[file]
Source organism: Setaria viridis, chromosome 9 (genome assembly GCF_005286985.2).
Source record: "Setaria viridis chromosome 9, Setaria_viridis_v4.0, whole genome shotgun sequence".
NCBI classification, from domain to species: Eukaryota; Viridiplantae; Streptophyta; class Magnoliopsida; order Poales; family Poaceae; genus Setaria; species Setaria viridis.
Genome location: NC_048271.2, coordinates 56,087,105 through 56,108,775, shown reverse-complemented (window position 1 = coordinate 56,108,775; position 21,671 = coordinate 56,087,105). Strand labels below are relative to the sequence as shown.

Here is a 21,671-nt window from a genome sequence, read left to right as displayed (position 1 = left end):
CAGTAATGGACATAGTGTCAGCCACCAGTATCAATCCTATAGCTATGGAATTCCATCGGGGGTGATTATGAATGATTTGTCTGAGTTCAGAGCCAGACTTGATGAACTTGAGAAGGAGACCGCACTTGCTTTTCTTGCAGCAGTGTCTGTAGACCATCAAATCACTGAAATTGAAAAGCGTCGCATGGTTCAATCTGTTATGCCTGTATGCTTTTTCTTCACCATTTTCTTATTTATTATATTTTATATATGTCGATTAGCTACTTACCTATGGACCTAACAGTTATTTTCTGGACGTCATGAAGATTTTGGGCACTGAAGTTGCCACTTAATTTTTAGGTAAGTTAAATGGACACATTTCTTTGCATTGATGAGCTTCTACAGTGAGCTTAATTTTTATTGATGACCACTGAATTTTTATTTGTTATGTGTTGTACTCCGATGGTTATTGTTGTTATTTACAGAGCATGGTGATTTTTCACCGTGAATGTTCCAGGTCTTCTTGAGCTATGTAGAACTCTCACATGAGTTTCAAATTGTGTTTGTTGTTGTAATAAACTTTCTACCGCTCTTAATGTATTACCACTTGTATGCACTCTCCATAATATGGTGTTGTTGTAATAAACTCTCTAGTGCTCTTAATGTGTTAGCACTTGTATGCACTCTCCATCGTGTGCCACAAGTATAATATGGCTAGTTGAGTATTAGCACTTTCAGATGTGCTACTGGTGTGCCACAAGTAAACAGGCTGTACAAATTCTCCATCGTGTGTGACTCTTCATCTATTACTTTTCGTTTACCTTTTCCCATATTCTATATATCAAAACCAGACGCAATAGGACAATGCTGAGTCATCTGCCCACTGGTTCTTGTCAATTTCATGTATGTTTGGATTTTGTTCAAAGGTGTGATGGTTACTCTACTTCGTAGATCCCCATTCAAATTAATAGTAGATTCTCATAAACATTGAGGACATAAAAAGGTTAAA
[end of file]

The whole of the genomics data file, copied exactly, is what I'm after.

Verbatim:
Source organism: Setaria viridis, chromosome 9 (genome assembly GCF_005286985.2).
Source record: "Setaria viridis chromosome 9, Setaria_viridis_v4.0, whole genome shotgun sequence".
NCBI classification, from domain to species: Eukaryota; Viridiplantae; Streptophyta; class Magnoliopsida; order Poales; family Poaceae; genus Setaria; species Setaria viridis.
Genome location: NC_048271.2, coordinates 56,087,105 through 56,108,775, shown reverse-complemented (window position 1 = coordinate 56,108,775; position 21,671 = coordinate 56,087,105). Strand labels below are relative to the sequence as shown.

Here is a 21,671-nt window from a genome sequence, read left to right as displayed (position 1 = left end):
CAGTAATGGACATAGTGTCAGCCACCAGTATCAATCCTATAGCTATGGAATTCCATCGGGGGTGATTATGAATGATTTGTCTGAGTTCAGAGCCAGACTTGATGAACTTGAGAAGGAGACCGCACTTGCTTTTCTTGCAGCAGTGTCTGTAGACCATCAAATCACTGAAATTGAAAAGCGTCGCATGGTTCAATCTGTTATGCCTGTATGCTTTTTCTTCACCATTTTCTTATTTATTATATTTTATATATGTCGATTAGCTACTTACCTATGGACCTAACAGTTATTTTCTGGACGTCATGAAGATTTTGGGCACTGAAGTTGCCACTTAATTTTTAGGTAAGTTAAATGGACACATTTCTTTGCATTGATGAGCTTCTACAGTGAGCTTAATTTTTATTGATGACCACTGAATTTTTATTTGTTATGTGTTGTACTCCGATGGTTATTGTTGTTATTTACAGAGCATGGTGATTTTTCACCGTGAATGTTCCAGGTCTTCTTGAGCTATGTAGAACTCTCACATGAGTTTCAAATTGTGTTTGTTGTTGTAATAAACTTTCTACCGCTCTTAATGTATTACCACTTGTATGCACTCTCCATAATATGGTGTTGTTGTAATAAACTCTCTAGTGCTCTTAATGTGTTAGCACTTGTATGCACTCTCCATCGTGTGCCACAAGTATAATATGGCTAGTTGAGTATTAGCACTTTCAGATGTGCTACTGGTGTGCCACAAGTAAACAGGCTGTACAAATTCTCCATCGTGTGTGACTCTTCATCTATTACTTTTCGTTTACCTTTTCCCATATTCTATATATCAAAACCAGACGCAATAGGACAATGCTGAGTCATCTGCCCACTGGTTCTTGTCAATTTCATGTATGTTTGGATTTTGTTCAAAGGTGTGATGGTTACTCTACTTCGTAGATCCCCATTCAAATTAATAGTAGATTCTCATAAACATTGAGGACATAAAAAGGTTAAA